Are the Rich and Famous Really Narcissists?

Have you ever wondered whether those who inhabit the ethereal world of the truly wealthy are, at their core, narcissistic? Does it seem that the ability to satisfy your every whim, to have well-paid staff wait on you hand and foot, and to socialize with other high-flyers can make almost anyone become unduly self-centered and entitled? Imagine yourself being able to walk into a room and immediately draw the attention of all who want to impress you. Consider what it would be like to have personal shoppers come to you with a panoply of expensive designer clothes and jewelry and you don’t even have to peek at the price tag. Someone is hired to come every day to freshen your appearance and you have personal trainers who inspect every muscle as you enter your in-home gym. If you’re not just rich but famous, imagine that your every move is followed and reported in the media by reporters and photographers. You read about yourself daily in the musings of the celebrity press, and your social media following is flourishing.

Coming back to reality now, you can see how being catered to at this level and getting so much attention could create a world in which you see yourself at the center. On the other hand, how do rich people get to be rich? They may be born into wealth, in which case it wasn’t anything they’ve done to acquire their vast reserves. If they are the ones who accumulated those reserves, perhaps there is something about their personalities that drove their rise to greatness. In either case, living life at the top echelons of the income scale now creates an environment that could very well bring out whatever narcissistic tendencies a person may have ever had.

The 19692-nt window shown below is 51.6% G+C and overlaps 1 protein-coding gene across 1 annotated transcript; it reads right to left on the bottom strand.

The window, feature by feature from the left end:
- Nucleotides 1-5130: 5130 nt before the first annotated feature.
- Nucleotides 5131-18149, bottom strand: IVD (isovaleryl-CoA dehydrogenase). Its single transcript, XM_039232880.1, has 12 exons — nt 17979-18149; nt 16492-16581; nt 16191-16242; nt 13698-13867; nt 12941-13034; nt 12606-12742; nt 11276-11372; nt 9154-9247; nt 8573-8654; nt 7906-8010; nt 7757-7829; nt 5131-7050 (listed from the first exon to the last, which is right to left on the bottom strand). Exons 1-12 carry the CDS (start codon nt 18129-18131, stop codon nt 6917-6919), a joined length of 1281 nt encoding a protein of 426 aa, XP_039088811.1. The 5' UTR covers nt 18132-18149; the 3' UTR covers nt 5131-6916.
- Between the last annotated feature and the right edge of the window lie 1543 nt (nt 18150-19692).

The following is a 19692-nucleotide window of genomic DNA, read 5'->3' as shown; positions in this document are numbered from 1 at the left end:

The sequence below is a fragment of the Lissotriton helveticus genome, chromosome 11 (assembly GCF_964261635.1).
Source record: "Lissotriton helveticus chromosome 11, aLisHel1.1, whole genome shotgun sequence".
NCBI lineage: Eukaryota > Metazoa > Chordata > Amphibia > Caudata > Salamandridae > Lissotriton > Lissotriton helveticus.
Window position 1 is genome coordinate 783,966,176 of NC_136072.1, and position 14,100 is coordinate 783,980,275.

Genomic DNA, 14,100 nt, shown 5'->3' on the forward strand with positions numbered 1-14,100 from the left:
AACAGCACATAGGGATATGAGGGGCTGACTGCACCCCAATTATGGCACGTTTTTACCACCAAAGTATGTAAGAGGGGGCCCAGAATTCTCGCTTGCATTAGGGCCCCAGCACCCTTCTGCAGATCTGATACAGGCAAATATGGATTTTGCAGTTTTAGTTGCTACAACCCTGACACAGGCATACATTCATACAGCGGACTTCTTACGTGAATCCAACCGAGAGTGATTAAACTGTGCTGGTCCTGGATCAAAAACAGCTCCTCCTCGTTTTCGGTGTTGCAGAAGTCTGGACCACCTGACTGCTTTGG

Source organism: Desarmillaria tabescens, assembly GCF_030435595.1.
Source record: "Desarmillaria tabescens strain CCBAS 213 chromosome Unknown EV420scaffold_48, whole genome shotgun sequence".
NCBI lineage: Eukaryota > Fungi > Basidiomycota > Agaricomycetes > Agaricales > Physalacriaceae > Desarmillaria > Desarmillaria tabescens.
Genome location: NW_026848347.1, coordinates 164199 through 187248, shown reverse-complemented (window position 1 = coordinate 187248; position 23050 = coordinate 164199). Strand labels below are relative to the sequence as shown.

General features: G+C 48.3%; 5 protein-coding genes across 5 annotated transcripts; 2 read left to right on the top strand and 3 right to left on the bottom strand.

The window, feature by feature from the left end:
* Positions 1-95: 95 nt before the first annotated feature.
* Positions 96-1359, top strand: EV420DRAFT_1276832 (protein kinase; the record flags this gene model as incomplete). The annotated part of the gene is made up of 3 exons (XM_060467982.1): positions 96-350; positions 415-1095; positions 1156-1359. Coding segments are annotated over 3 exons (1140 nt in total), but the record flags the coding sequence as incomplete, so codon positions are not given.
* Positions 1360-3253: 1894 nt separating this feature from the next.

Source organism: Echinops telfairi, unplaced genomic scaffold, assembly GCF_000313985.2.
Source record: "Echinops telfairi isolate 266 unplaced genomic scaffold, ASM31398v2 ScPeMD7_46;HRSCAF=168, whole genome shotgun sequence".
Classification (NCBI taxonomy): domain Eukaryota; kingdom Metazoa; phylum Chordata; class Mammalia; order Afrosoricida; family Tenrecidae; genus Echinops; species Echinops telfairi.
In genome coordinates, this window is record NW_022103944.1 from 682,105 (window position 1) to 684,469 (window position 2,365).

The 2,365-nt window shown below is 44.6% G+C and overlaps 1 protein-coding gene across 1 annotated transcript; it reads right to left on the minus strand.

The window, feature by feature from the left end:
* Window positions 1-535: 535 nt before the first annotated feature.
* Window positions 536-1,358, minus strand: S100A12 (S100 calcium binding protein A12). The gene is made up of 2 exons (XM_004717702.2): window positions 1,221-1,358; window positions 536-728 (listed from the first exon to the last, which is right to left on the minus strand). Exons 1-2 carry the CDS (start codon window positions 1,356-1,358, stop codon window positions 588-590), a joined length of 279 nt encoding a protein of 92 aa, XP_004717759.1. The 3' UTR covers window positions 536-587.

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Investigating the question of whether the rich are “different,” University of Münster’s Marius Leckelt and colleagues (2018) believe that they are. The authors begin their study by noting that “Despite the societal relevance of this group and the ubiquitous nature of perceptions about them” (e.g. greedy, untrustworthy, dishonest, but also intelligent and hard-working), “there is currently only very limited empirical insight on the personality of de facto rich individuals” (pp. 1-2). Those “de facto” rich individuals are not just theoretically wealthy used in experimental scenarios (such as in “imagine someone who is wealthy”) but the actual 1 percent.